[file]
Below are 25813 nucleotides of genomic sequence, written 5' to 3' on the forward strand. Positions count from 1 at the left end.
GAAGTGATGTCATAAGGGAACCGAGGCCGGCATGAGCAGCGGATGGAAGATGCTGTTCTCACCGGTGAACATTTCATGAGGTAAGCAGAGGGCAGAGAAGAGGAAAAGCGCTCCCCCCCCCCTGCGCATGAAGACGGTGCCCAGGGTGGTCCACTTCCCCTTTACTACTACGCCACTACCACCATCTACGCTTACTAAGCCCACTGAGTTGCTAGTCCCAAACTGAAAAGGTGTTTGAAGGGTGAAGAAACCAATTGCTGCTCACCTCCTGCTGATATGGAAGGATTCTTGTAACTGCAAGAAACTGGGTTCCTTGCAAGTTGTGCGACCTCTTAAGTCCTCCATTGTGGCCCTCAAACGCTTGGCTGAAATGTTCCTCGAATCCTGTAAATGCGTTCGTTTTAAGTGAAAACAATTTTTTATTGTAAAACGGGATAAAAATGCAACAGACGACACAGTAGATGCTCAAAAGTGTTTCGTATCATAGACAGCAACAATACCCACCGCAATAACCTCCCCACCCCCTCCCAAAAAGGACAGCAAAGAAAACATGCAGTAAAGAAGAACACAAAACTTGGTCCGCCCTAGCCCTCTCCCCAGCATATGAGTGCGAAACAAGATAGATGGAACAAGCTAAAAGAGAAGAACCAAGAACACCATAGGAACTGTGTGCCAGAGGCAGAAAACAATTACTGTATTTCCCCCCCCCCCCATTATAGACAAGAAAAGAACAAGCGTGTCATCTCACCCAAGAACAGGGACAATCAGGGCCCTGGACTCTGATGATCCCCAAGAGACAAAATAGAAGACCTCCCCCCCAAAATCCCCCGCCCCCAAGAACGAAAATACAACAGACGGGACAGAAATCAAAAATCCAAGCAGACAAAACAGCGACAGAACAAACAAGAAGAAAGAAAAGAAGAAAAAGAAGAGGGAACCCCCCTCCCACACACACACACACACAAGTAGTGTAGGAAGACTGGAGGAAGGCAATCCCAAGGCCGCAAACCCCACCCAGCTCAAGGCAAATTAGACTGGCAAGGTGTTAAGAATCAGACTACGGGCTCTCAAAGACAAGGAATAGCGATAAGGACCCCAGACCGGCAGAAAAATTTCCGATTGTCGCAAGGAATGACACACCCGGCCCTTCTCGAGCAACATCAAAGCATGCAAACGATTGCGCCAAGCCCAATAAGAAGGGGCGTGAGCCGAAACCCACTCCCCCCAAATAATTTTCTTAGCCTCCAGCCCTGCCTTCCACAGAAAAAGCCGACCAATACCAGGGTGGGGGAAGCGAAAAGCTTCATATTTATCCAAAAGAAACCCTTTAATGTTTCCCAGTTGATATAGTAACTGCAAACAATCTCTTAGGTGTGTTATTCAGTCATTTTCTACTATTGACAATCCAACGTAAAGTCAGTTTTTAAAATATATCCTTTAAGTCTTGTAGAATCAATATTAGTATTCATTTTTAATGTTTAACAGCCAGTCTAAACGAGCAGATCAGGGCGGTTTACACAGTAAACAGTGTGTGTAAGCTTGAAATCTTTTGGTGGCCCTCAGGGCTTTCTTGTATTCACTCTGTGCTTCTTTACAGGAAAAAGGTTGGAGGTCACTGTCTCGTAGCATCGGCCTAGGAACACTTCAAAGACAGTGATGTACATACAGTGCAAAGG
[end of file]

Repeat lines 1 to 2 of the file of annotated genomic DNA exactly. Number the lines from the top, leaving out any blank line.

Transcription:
Below are 25813 nucleotides of genomic sequence, written 5' to 3' on the forward strand. Positions count from 1 at the left end.
GAAGTGATGTCATAAGGGAACCGAGGCCGGCATGAGCAGCGGATGGAAGATGCTGTTCTCACCGGTGAACATTTCATGAGGTAAGCAGAGGGCAGAGAAGAGGAAAAGCGCTCCCCCCCCCCTGCGCATGAAGACGGTGCCCAGGGTGGTCCACTTCCCCTTTACTACTACGCCACTACCACCATCTACGCTTACTAAGCCCACTGAGTTGCTAGTCCCAAACTGAAAAGGTGTTTGAAGGGTGAAGAAACCAATTGCTGCTCACCTCCTGCTGATATGGAAGGATTCTTGTAACTGCAAGAAACTGGGTTCCTTGCAAGTTGTGCGACCTCTTAAGTCCTCCATTGTGGCCCTCAAACGCTTGGCTGAAATGTTCCTCGAATCCTGTAAATGCGTTCGTTTTAAGTGAAAACAATTTTTTATTGTAAAACGGGATAAAAATGCAACAGACGACACAGTAGATGCTCAAAAGTGTTTCGTATCATAGACAGCAACAATACCCACCGCAATAACCTCCCCACCCCCTCCCAAAAAGGACAGCAAAGAAAACATGCAGTAAAGAAGAACACAAAACTTGGTCCGCCCTAGCCCTCTCCCCAGCATATGAGTGCGAAACAAGATAGATGGAACAAGCTAAAAGAGAAGAACCAAGAACACCATAGGAACTGTGTGCCAGAGGCAGAAAACAATTACTGTATTTCCCCCCCCCCCCATTATAGACAAGAAAAGAACAAGCGTGTCATCTCACCCAAGAACAGGGACAATCAGGGCCCTGGACTCTGATGATCCCCAAGAGACAAAATAGAAGACCTCCCCCCCAAAATCCCCCGCCCCCAAGAACGAAAATACAACAGACGGGACAGAAATCAAAAATCCAAGCAGACAAAACAGCGACAGAACAAACAAGAAGAAAGAAAAGAAGAAAAAGAAGAGGGAACCCCCCTCCCACACACACACACACACAAGTAGTGTAGGAAGACTGGAGGAAGGCAATCCCAAGGCCGCAAACCCCACCCAGCTCAAGGCAAATTAGACTGGCAAGGTGTTAAGAATCAGACTACGGGCTCTCAAAGACAAGGAATAGCGATAAGGACCCCAGACCGGCAGAAAAATTTCCGATTGTCGCAAGGAATGACACACCCGGCCCTTCTCGAGCAACATCAAAGCATGCAAACGATTGCGCCAAGCCCAATAAGAAGGGGCGTGAGCCGAAACCCACTCCCCCCAAATAATTTTCTTAGCCTCCAGCCCTGCCTTCCACAGAAAAAGCCGACCAATACCAGGGTGGGGGAAGCGAAAAGCTTCATATTTATCCAAAAGAAACCCTTTAATGTTTCCCAGTTGATATAGTAACTGCAAACAATCTCTTAGGTGTGTTATTCAGTCATTTTCTACTATTGACAATCCAACGTAAAGTCAGTTTTTAAAATATATCCTTTAAGTCTTGTAGAATCAATATTAGTATTCATTTTTAATGTTTAACAGCCAGTCTAAACGAGCAGATCAGGGCGGTTTACACAGTAAACAGTGTGTGTAAGCTTGAAATCTTTTGGTGGCCCTCAGGGCTTTCTTGTATTCACTCTGTGCTTCTTTACAGGAAAAAGGTTGGAGGTCACTGTCTCGTAGCATCGGCCTAGGAACACTTCAAAGACAGTGATGTACATACAGTGCAAAGG